Comical typos in restaurant menus: why don’t some businesses bother making the effort to spell properly in their communications?


Great fun was had perusing the latest menu delivered by a local Indian takeaway; it offers a comical variety of items including “vegeable” dishes, rice & “sunies”, “lam” tikka, prawn “cocktel” and “girlic” chicken. You can even buy soft drinks, including “lemoned”, by the “litter”. And even better, for those who fancy a mid-day snack, they deliver at “launch” time.

Looks nice, but can they spell it?
Looks nice, but can they spell it?

Now, don’t patronisingly tell me that Indians, Bangladeshis and Pakistanis can’t spell; most of the restaurant owners have perfectly fluent English. The problem is not that English is their second language – the problem is that, like so many business people, some restaurant owners can’t be arsed proofreading.

The point about this anecdote is that, having laughed myself into hunger pangs reading the Garlic Takeaway’s menu, I proceeded to order my takeaway from the Punjabi Grill, another local takeaway and one that doesn’t have the same difficulty with its spelling. I suppose I just felt subconsciously that if the Punjabi could spell and proofread properly it could probably cook properly.

I wanted these!
I wanted these!

Let’s take the heat off the Indians and turn it on the Italians. This particular rant, by the way, was sparked off by a fellow blogger who complained about “blackened” fish in the restaurant where he worked being referred to by a mystery shopper as “blacked”. It reminded me of being in an Italian restaurant recently where I was much attracted by the sound of the steak in “cherry” sauce. Ooh, that sounds really yummy, I thought, and how unusual. However, when it arrived, the sauce had clearly never been within an inch of a cherry in its short life. It was cherry tomato sauce. Who’d pay for cherry tomato sauce? As far as I’m concerned that’s the sort of lazy dish I can perfectly well throw together myself, at home, with one hand, while posting vitriole about lazy restaurateurs with the other. I discreetly pointed out to the manager that there was a word missing from his menu, and guess what? He laughed. End of conversation.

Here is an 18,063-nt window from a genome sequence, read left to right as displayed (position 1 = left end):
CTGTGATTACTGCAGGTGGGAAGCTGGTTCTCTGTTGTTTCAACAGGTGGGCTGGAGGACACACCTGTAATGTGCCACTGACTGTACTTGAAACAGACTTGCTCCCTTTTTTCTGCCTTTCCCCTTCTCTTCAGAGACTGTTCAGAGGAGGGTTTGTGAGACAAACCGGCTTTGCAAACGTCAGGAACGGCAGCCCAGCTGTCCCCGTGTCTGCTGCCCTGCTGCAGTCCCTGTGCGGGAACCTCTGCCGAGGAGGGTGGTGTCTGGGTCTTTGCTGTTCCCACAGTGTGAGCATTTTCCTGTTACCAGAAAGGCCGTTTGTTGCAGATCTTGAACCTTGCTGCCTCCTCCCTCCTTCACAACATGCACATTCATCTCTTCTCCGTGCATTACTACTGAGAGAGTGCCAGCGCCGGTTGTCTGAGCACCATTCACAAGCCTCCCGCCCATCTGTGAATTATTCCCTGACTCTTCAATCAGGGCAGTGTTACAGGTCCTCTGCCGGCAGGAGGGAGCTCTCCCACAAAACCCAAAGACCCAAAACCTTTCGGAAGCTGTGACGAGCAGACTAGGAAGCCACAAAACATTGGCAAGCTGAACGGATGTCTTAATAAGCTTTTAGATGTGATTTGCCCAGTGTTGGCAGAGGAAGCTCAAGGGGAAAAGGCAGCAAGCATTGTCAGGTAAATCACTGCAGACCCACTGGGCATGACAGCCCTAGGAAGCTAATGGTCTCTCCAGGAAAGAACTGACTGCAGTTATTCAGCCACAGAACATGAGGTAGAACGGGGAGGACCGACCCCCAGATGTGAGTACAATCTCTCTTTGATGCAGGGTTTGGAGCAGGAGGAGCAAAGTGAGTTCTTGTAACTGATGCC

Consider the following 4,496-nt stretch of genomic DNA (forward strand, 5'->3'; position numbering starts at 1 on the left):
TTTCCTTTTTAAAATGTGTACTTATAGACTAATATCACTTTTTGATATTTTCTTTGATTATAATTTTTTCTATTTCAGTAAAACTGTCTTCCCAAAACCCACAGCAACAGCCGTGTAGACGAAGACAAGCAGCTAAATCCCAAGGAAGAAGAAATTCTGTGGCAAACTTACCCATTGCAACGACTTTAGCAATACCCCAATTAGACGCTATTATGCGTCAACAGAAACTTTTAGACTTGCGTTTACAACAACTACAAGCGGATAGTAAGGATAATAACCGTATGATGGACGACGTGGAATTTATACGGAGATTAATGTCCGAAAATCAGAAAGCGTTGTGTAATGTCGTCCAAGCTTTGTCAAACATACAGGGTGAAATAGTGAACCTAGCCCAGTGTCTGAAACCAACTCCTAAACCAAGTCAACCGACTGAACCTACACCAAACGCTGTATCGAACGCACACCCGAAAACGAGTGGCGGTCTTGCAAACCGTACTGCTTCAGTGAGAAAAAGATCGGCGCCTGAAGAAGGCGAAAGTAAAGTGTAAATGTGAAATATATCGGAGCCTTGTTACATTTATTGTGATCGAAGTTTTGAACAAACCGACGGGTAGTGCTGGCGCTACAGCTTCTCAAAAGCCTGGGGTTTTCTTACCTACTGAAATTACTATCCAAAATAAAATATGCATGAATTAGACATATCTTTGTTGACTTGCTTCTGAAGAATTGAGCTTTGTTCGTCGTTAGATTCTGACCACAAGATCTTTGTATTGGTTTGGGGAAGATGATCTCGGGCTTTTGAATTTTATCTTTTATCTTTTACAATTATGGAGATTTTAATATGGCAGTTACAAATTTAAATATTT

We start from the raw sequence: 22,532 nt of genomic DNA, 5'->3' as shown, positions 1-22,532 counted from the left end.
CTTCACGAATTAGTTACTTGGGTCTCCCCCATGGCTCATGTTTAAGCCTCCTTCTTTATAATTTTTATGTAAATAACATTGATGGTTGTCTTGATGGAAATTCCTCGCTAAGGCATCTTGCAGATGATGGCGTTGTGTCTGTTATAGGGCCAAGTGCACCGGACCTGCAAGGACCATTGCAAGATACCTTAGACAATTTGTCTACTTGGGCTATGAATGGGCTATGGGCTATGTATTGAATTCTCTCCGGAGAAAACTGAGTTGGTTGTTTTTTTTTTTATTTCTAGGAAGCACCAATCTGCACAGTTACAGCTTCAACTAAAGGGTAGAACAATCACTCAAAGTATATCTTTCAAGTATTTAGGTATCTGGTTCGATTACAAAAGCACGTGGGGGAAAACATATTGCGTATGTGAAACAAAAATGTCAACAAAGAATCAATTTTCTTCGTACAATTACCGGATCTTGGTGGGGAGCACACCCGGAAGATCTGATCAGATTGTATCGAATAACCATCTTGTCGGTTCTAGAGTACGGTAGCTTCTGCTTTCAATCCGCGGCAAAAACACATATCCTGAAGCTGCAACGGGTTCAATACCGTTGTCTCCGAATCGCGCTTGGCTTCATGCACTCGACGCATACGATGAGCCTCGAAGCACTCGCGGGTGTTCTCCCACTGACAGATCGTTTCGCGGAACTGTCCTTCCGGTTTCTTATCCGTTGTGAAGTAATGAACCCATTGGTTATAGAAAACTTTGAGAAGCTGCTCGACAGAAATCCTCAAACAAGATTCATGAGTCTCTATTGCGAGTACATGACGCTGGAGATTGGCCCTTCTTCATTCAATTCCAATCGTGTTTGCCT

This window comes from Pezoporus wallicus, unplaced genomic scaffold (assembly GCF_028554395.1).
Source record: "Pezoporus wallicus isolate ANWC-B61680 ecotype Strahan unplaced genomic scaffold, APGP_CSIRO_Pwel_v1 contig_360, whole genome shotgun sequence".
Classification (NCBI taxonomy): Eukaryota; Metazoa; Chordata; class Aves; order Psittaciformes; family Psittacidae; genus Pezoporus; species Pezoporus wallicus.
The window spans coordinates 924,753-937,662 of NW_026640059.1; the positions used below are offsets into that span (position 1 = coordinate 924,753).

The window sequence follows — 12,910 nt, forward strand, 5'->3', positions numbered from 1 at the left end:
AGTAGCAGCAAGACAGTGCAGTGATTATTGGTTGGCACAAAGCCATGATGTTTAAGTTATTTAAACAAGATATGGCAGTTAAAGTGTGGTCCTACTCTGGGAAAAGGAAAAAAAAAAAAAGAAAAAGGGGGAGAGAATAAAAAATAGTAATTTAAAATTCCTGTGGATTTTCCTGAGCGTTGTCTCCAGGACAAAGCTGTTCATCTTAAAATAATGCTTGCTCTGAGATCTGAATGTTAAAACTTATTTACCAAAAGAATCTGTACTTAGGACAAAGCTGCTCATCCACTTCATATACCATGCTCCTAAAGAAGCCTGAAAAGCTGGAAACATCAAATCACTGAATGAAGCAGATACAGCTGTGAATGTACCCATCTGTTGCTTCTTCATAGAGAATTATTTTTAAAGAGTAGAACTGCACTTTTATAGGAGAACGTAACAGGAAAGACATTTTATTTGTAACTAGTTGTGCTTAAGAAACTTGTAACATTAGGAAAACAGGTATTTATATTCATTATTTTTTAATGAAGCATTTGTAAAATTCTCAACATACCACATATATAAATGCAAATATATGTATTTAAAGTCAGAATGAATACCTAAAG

Not these!
Not these!

No pedant likes being laughed at so the incident is now on TripAdvisor, with related comments about how the restaurant was so cold we all had to keep our coats on for the duration of the meal. Businesses need to learn that their indolence in the use of words can come back to bite them on the arse.

I posted a while back about an eye surgery clinic that couldn’t punctuate properly when replying to my enquiries about its procedures. A couple of people who heard this anecdote asked: “Does it matter? The person replying to your email isn’t going to be the person who cuts your eyes open.”

My point is the same in both cases. Corporate culture comes from the top. Demonstrably, somewhere, at the very top of the Indian and Italian restaurant businesses and the eye clinic, is an individual who is prepared to tolerate his/her employees making fundamental and avoidable errors. It’s apparently OK to get things wrong: it doesn’t matter, or no-one will notice, or no-one will complain. Carry on; do your best; keep making money; just don’t bother me.

That lackadaisical individual is the same person who oversees, in the case of the restaurants, the chefs, and in the case of the clinic, the bloke with the scalpel. The message he’s giving his staff is: “Just give it a go. If you give someone food poisoning, or a dangerous eye infection, we’ll cross that bridge when we come to it. Just don’t waste too much time on trying to do it properly in the first place.”

 Curry image courtesy of smarnad at www.freedigitalphotos.net

Cherry image courtesy of piyato at www.freedigitalphotos.net

Tomato image courtesy of Keattikorn at http://www.freedigitalphotos.net

 

6 thoughts on “Comical typos in restaurant menus: why don’t some businesses bother making the effort to spell properly in their communications?

  1. Sue Fenton says:

    What a great collection! I rather like The Chocolate Log, simply because it’s probably entirely innocent, while with some of the others you suspect they knew damn well what they were doing giving it those names!

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